Friday, 3 January 2014

Book review: "The Whole World", by Emily Winslow

"The Whole World", by Emily Winslow

"The Whole World" is Ms Winslow's first book. The book is firmly based in Cambridge, with the recent building of the massive Grand Arcade development taking centre stage.

The book is written from five viewpoints, each in the first-person. The first is narrated by Polly, a young woman with a dark past who has fled the US to attend Peterhouse College. She is keen on Nick, a graduate student, but her reaction when he attempts to kiss her kicks off a chain of events that leads to his disappearance.

I have read such multiple-viewpoint books before, where each view adds a different perspective onto events. I tend to find them boring, as it is hard to create unique voices or new angles on events. Ms Winslow avoids this by having each narrator progress the story, so they not only give a fresh perspective on known events, but also add extra layers of events. This means that Nick's disappearance is a catalyst for the story rather than the main crime. The becomes obvious when the author skilfully makes him the second narrator, giving the story of his disappearance from his perspective.

Ms Winslow captures Cambridge well in her writing; she has the view of an outsider who has come to love her adopted home. In this way her writing is a little like Ian Rankin's, although Cambridge is a quiescent place that lacks Edinburgh's natural buzz. Despite this, she captures the city's atmosphere well.

The characters are also well-drawn and were, for me at least, believable, if somewhat eccentric in some cases. The story revolves around a love triangle involving Nick, his embryonic relationship with Amy, and her best friend Liv, another American student. Add in Morris, the detective investigating Nick's disappearance, and Gretchen, a blind university professor who is trying to decipher her past, and you have an interesting collection of misfits.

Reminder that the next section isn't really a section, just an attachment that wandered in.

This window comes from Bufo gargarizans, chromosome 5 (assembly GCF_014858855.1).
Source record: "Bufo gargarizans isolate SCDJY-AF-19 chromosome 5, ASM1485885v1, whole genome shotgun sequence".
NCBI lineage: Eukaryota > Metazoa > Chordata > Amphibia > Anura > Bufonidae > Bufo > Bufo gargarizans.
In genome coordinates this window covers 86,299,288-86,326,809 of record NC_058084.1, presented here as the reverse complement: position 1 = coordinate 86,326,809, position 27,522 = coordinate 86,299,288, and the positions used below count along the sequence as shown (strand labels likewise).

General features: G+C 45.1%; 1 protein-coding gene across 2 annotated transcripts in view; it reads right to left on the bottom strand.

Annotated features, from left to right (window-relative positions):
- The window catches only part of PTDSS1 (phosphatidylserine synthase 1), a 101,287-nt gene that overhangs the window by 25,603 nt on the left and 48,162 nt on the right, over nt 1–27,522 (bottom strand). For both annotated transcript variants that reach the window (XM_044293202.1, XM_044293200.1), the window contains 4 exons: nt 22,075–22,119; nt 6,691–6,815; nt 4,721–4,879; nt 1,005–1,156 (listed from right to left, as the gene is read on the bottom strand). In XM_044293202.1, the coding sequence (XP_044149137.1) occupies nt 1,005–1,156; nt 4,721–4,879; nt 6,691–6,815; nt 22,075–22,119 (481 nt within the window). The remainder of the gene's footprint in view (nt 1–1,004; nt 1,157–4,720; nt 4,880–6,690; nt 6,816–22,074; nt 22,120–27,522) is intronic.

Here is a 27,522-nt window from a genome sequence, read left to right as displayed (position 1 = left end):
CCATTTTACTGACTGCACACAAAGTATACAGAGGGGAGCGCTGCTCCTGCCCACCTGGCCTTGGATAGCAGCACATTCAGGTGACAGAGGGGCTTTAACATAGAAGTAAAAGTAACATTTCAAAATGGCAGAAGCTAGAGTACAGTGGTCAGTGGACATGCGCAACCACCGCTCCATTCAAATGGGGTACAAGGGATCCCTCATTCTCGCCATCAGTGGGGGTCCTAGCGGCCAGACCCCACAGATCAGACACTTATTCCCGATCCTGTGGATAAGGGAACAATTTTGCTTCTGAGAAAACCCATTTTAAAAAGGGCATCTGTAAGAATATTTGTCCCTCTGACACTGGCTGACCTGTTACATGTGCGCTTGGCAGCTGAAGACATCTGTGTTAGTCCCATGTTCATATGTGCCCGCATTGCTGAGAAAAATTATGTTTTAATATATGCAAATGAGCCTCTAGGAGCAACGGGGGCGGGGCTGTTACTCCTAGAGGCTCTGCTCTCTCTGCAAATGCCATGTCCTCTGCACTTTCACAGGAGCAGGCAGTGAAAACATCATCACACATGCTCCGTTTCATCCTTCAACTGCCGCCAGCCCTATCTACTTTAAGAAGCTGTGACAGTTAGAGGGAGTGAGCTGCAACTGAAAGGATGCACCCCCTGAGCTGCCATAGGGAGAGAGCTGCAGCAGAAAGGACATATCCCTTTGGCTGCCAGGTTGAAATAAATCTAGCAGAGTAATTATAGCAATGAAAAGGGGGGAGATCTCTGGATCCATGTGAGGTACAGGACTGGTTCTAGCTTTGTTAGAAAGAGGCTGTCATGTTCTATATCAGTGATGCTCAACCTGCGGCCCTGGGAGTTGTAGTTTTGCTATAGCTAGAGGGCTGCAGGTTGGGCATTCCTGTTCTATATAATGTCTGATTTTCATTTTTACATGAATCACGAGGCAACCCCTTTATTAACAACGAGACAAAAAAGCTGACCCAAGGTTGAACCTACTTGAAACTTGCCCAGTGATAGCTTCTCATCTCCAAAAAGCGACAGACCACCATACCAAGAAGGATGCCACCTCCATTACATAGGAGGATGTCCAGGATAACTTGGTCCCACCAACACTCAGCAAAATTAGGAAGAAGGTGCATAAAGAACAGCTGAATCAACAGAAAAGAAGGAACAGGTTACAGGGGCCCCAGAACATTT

I would award this book three out of five stars; it is certainly a good attempt at a first novel. It would have been at least four stars, except for an issue which I describe below. Warning: this is a slight plot spoiler.

*** Plot spoiler ***
There was one area in which this book failed spectacularly for me. After Nick and Polly argue, a series of events unfold. These end with him walking to visit an old friend who lives in a ramshackle old farmhouse. She is not in, and when he lets himself in using a key, he falls down the cellar stairs, twisting or breaking his ankle and trapping him in the farm.

He manages to stay there for nearly two weeks, whilst his disappearance triggers a series of other events. Eventually his friend returns from a foreign trip and finds him. This is where suspension of disbelief flies out the window like a prize canary.

The friend makes him comfortable, but because there is no mobile phone signal in the house, nor a land line due to the renovations, they decide to drive him to hospital. However, instead of her driving, or making him comfortable at her home whilst she goes, she thinks he should drive. Despite the fact that it is night, he is weakened after two weeks in the house, has a badly-injured ankle that prevented him from escaping, and he does not know how to drive.

It was such an improbably stupid decision to make. Worse, the author than has Nick getting lost and running over another major character by accident. If his ankle was bad enough to stop him escaping the farm, it would hardly allow him to learn to drive, especially at night.

Sadly, this spoiled a large section of the book for me.

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